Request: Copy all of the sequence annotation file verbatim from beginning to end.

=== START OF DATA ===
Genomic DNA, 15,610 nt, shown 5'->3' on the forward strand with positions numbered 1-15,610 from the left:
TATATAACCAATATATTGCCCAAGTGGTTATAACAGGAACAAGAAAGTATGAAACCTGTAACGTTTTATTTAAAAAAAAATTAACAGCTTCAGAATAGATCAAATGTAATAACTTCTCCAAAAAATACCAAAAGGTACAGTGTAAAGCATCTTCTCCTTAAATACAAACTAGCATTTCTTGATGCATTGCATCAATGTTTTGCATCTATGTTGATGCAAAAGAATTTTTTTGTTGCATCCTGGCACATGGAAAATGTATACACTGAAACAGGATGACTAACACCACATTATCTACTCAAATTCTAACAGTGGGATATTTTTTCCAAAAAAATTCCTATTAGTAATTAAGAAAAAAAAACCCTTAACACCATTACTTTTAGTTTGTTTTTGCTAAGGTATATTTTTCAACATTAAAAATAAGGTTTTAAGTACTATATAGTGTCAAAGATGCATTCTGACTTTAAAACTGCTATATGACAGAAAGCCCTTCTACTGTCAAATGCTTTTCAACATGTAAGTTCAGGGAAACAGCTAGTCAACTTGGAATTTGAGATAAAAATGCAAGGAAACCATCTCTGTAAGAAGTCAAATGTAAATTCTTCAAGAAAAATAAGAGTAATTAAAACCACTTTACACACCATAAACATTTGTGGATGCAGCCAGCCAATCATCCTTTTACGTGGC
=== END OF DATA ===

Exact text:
Genomic DNA, 15,610 nt, shown 5'->3' on the forward strand with positions numbered 1-15,610 from the left:
TATATAACCAATATATTGCCCAAGTGGTTATAACAGGAACAAGAAAGTATGAAACCTGTAACGTTTTATTTAAAAAAAAATTAACAGCTTCAGAATAGATCAAATGTAATAACTTCTCCAAAAAATACCAAAAGGTACAGTGTAAAGCATCTTCTCCTTAAATACAAACTAGCATTTCTTGATGCATTGCATCAATGTTTTGCATCTATGTTGATGCAAAAGAATTTTTTTGTTGCATCCTGGCACATGGAAAATGTATACACTGAAACAGGATGACTAACACCACATTATCTACTCAAATTCTAACAGTGGGATATTTTTTCCAAAAAAATTCCTATTAGTAATTAAGAAAAAAAAACCCTTAACACCATTACTTTTAGTTTGTTTTTGCTAAGGTATATTTTTCAACATTAAAAATAAGGTTTTAAGTACTATATAGTGTCAAAGATGCATTCTGACTTTAAAACTGCTATATGACAGAAAGCCCTTCTACTGTCAAATGCTTTTCAACATGTAAGTTCAGGGAAACAGCTAGTCAACTTGGAATTTGAGATAAAAATGCAAGGAAACCATCTCTGTAAGAAGTCAAATGTAAATTCTTCAAGAAAAATAAGAGTAATTAAAACCACTTTACACACCATAAACATTTGTGGATGCAGCCAGCCAATCATCCTTTTACGTGGC